“I look at Congo and other parts of Africa as an ongoing evolutionary process,” said Nagy, referring to the election of Felix Tshisekedi at the end of 2018. The most significant outcome is that “Kabila is gone”.
“The elections obviously had major faults to it, but at the same time I look at Congo and other parts of Africa as an ongoing evolutionary process,” Nagy told RFI.
The Trump administration in February slapped new sanctions on senior Congolese officials for their alleged involvement in corruption and human rights abuses surrounding the December polls.
The president of the country’s parliament, head of the constitutional court and three top officials from the electoral commission were targeted by the US for a “blatant disregard for democratic principles and human rights”.
Nagy said these sanctions were for “impeding the democratic process or corruption or inciting violence”.
The veteran American diplomat is hopeful that Tshisekedi can lead reforms in the country. The incoming president has yet to form a new government - he is being blocked by the parliamentary majority controlled by former president Joseph Kabila.
“These parties will look for new coalitions, new alliances, trying to position themselves in the new government,” said Nagy, who has served in Ethiopia, Guinea, Nigeria, Cameroon and Togo. “There’s quite a bit of political drama going on right now.”
He points to neighbouring Angola where long-standing leader José Eduardo dos Santos was replaced by João Lourenço with many expecting the new president to remain tied to the former.
“Quite a bit of time later there’s been an incredible amount of progress and I anticipate that we will be seeing a similar evolution in the Congo,” said Nagy.
The top US-Africa diplomat is expected to travel to the Democratic Republic of Congo on 13 March. Before then he will visit Uganda and Rwanda. He is also expected in Cameroon on 17 March where he will discuss “Cameroon’s role as a regional partner with government officials, and meet civil society”, according to the US State Department.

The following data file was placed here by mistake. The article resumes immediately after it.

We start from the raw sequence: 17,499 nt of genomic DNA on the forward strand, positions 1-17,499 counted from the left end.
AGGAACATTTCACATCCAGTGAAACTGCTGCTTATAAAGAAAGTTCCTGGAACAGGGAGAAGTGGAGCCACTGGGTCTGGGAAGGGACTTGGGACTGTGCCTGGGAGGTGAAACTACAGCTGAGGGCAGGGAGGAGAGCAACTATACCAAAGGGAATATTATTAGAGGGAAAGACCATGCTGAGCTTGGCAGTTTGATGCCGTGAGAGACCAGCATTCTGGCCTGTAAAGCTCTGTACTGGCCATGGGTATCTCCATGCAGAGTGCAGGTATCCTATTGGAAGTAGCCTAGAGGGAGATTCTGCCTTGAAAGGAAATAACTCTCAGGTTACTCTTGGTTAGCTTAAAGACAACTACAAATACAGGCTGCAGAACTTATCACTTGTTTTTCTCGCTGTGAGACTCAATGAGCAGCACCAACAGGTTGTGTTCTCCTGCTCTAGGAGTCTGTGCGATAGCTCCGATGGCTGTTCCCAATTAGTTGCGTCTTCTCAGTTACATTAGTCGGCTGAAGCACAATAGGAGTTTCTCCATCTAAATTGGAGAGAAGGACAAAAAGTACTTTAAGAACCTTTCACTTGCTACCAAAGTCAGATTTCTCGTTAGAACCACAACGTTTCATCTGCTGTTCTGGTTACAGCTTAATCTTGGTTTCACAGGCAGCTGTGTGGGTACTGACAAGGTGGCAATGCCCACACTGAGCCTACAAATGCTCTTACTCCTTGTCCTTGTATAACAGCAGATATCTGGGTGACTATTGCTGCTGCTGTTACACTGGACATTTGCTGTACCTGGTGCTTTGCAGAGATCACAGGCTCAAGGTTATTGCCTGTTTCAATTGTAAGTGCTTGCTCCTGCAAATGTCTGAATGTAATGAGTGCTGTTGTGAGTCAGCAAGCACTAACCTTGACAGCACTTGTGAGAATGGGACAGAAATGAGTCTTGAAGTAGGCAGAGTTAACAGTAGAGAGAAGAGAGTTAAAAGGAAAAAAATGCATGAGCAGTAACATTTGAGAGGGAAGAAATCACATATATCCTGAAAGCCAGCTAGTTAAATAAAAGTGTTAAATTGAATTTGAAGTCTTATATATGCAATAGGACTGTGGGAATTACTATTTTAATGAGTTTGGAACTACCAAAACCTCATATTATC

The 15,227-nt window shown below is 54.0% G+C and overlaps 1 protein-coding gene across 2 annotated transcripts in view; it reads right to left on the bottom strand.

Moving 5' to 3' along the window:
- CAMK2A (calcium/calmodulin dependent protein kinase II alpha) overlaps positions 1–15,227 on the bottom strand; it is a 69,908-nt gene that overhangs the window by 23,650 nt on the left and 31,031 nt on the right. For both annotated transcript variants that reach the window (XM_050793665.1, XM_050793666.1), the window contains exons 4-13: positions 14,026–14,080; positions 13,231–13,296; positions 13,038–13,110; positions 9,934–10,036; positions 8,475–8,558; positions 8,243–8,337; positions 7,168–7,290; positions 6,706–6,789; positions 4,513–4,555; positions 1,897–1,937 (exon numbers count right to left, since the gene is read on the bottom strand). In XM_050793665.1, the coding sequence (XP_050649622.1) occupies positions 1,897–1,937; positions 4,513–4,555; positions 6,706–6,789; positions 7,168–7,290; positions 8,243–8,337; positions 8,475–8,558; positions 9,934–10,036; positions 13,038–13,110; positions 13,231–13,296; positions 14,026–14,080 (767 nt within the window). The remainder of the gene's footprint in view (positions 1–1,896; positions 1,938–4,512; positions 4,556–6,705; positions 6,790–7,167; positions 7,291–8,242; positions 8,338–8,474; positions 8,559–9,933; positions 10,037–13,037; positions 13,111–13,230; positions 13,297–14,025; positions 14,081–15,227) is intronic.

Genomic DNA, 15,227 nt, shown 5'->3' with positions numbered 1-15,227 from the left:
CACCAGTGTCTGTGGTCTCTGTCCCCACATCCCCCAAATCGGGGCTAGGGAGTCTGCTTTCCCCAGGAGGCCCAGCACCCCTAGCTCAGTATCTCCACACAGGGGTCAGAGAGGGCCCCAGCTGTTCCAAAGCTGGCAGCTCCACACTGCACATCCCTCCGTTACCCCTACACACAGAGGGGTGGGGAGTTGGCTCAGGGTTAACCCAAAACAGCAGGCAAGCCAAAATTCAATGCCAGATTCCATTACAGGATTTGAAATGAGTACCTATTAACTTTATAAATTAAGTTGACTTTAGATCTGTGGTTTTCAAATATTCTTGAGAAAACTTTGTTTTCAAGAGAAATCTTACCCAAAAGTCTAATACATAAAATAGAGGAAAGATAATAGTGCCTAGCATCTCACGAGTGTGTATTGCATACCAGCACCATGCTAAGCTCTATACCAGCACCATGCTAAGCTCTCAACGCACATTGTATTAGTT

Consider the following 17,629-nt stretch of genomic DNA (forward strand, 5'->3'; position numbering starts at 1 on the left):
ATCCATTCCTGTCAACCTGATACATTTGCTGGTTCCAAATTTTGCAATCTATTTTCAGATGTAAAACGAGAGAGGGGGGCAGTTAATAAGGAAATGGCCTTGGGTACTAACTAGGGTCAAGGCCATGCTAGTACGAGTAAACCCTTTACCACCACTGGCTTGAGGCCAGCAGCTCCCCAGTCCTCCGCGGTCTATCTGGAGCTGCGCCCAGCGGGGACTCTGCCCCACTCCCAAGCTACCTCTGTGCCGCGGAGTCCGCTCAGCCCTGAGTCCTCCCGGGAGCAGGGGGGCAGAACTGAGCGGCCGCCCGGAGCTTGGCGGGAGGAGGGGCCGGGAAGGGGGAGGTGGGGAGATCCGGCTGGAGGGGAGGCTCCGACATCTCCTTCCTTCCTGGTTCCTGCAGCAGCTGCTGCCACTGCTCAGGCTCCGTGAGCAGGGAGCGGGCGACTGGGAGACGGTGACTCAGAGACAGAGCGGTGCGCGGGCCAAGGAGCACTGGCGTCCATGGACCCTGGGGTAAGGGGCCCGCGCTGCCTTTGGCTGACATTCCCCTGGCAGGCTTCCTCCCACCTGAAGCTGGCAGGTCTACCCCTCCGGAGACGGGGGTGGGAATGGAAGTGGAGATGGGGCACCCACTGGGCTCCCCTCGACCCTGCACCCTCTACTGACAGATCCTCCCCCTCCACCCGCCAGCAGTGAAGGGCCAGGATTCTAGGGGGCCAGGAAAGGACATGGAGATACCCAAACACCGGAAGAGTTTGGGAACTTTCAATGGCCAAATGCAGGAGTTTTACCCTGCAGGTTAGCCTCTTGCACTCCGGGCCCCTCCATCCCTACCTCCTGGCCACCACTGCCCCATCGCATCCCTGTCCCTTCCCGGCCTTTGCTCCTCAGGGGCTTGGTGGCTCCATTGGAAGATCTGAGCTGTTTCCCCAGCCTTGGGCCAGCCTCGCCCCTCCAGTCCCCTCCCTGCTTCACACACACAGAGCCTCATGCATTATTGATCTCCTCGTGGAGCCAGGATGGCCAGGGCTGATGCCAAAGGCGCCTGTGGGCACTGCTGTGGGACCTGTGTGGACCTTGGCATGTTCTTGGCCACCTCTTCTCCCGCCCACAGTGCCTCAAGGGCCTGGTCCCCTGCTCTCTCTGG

Cameroon needs to address Anglophone crisis
The current crisis in Cameroon’s Anglophone regions has raged since late 2016 with protests over perceived marginalisation by the Francophone majority morphing into almost daily clashes between security forces and armed separatists.
“There’s a very serious national crisis going on, but I believe the government needs to be more serious in how they address it,” said Nagy.
“I’m not sure, and I hope I’m wrong, that the government realises just what a serious problem it is,” added. “Even though there have been some policies announced by the government - in my view, they have been more symbolic than active.”
The US cut some military assistance to Cameroon in February over concerns about human rights violations allegedly committed by the Cameroonian military.
The country has been seen as a key security partner for the US and some 300 troops are based in the northern town of Garoua in an effort to fight hardline Islamists in the north of Cameroon.
“I think it could be settled relatively quickly,” said Nagy, in discussion of the Anglophone crisis. “A couple of positive steps would be if the people in the north west and south west could directly elect their governors.”
The American diplomat, referring to regional governors who are Francophone, said it would be unlikely that officials would be French speakers if Anglophones had more say over their own governance. Nagy also suggested that the security forces operating in the Anglophone regions “need to speak English”.
A conference bringing together all sides involved in the crisis would be “very positive”, according to Nagy. It would need to be “endorsed by the highest levels of government”.
Russian 'meddling' in the CAR
On the Central African Republic, Nagy raised concerns over Russia’s presence in the country. The US military last month warned that Russia was using mercenaries and arms sales to gain access to the African continent’s natural resources.
“The Russian involvement so far has been problematic because they have conducted activities outside of the formal peace process, they also have their own agenda, which is not always transparent,” said Nagy.
A shaky peace deal in the CAR is in doubt with issues surrounding representation in the newly-formed government. Regular violence in the CAR has been the norm since 2013 when then-president Francois Bozize was ousted by the Muslim Seleka rebel group, prompting reprisals from the mainly Christian anti-Balaka militia.
“We will remain very engaged, we will support French efforts, and we hope that the Russians also play under the authorised process and are aiming for a positive outcome,” said Nagy.